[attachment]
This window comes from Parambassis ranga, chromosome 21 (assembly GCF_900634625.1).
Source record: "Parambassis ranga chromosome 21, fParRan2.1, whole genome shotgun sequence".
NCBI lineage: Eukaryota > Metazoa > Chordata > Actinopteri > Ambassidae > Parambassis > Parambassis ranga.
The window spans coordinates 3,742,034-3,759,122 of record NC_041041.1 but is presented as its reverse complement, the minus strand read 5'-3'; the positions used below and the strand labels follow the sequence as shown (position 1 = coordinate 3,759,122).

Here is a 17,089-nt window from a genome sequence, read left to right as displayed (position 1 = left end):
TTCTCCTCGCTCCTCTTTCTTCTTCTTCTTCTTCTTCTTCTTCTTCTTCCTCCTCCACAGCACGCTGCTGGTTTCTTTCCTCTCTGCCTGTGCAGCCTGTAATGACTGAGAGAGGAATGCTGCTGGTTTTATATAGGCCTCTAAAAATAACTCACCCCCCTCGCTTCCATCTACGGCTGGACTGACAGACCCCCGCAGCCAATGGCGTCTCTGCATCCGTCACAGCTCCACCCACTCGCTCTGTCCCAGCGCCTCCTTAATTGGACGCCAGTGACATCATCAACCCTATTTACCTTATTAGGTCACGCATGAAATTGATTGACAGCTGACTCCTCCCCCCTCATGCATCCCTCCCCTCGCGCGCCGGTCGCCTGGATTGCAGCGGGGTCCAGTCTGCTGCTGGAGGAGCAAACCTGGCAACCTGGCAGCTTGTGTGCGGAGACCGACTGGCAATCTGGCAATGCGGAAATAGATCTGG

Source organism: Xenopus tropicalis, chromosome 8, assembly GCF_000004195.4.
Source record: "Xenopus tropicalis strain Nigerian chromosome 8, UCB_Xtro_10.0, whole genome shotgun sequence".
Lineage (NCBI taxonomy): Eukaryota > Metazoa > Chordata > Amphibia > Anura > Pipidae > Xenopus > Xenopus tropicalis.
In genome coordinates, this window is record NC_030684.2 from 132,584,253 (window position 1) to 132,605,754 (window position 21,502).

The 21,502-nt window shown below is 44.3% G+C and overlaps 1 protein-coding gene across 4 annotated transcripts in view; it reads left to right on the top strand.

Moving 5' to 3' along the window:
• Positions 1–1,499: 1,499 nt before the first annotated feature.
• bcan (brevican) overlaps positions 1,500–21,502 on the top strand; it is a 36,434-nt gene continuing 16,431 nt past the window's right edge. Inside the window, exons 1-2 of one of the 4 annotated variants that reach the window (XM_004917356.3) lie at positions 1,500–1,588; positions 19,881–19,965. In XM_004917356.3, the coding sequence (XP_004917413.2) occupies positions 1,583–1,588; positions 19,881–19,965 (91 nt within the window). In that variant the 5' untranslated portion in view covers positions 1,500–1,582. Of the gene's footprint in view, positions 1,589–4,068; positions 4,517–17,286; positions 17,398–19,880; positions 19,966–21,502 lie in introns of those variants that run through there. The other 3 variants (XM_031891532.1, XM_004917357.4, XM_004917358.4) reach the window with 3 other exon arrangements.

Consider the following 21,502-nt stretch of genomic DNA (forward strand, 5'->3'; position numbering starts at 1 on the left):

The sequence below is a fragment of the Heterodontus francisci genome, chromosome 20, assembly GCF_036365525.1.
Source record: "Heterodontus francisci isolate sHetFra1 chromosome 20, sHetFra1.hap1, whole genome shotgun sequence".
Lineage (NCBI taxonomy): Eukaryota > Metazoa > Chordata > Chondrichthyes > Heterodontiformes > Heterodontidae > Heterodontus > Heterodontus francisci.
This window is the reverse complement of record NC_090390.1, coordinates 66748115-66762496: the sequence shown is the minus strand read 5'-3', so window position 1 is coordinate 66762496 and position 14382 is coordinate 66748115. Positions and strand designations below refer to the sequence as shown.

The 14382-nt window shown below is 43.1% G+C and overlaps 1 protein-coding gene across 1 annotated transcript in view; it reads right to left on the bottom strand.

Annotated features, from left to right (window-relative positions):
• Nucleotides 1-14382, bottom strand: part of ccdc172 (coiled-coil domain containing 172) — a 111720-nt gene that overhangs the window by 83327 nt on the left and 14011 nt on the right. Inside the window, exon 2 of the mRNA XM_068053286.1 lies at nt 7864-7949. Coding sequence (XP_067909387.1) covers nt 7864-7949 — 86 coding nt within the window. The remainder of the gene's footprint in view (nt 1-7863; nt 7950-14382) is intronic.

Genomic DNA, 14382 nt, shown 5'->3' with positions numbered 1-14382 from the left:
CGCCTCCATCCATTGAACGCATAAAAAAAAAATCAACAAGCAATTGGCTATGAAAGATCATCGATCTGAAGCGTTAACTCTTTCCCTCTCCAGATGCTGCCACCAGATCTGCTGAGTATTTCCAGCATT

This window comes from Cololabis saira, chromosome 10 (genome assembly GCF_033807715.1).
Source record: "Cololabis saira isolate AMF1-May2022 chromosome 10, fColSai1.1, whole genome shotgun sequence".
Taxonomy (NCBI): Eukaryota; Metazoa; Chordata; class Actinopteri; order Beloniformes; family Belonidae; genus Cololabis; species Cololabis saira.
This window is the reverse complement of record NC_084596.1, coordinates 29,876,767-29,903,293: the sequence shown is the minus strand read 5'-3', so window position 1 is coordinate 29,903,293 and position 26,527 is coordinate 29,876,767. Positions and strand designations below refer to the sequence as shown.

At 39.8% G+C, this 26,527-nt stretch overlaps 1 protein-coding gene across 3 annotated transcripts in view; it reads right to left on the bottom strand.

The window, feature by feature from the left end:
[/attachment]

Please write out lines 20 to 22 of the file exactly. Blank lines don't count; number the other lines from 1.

The 14382-nt window shown below is 43.1% G+C and overlaps 1 protein-coding gene across 1 annotated transcript in view; it reads right to left on the bottom strand.

Annotated features, from left to right (window-relative positions):
• Nucleotides 1-14382, bottom strand: part of ccdc172 (coiled-coil domain containing 172) — a 111720-nt gene that overhangs the window by 83327 nt on the left and 14011 nt on the right. Inside the window, exon 2 of the mRNA XM_068053286.1 lies at nt 7864-7949. Coding sequence (XP_067909387.1) covers nt 7864-7949 — 86 coding nt within the window. The remainder of the gene's footprint in view (nt 1-7863; nt 7950-14382) is intronic.